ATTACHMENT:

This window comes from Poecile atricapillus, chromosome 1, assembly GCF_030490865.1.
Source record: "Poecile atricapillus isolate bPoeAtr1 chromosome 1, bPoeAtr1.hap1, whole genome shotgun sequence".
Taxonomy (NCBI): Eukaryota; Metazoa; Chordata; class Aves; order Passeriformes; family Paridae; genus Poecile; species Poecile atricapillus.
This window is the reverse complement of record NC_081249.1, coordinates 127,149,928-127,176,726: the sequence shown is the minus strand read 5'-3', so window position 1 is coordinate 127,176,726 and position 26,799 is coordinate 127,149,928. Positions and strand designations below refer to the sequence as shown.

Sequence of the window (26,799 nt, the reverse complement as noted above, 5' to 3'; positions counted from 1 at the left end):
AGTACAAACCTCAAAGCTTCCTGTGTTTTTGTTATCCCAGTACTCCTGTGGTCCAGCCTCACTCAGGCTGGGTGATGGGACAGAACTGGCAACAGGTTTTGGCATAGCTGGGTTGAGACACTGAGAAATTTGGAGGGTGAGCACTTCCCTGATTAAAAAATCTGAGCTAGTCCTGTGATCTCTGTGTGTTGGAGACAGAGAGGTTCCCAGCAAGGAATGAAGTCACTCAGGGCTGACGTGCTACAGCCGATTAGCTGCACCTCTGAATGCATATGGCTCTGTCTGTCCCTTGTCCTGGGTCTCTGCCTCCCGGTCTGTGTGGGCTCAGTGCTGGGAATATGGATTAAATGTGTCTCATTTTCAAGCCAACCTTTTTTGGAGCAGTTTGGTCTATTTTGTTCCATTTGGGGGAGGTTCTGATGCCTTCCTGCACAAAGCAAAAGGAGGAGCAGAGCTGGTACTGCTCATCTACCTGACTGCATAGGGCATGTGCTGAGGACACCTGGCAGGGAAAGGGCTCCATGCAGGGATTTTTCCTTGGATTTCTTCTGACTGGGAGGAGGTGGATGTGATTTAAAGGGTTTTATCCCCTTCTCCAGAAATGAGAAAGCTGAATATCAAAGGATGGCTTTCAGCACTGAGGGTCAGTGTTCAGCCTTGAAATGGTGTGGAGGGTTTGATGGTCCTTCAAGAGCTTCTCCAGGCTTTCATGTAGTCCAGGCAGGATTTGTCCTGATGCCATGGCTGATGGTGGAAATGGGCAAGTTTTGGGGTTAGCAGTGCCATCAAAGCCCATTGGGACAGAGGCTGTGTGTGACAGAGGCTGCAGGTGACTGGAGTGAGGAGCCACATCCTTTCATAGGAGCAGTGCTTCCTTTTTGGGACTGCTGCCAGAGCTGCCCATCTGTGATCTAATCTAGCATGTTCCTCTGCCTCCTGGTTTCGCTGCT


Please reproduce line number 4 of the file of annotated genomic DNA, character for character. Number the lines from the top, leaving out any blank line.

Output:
This window is the reverse complement of record NC_081249.1, coordinates 127,149,928-127,176,726: the sequence shown is the minus strand read 5'-3', so window position 1 is coordinate 127,176,726 and position 26,799 is coordinate 127,149,928. Positions and strand designations below refer to the sequence as shown.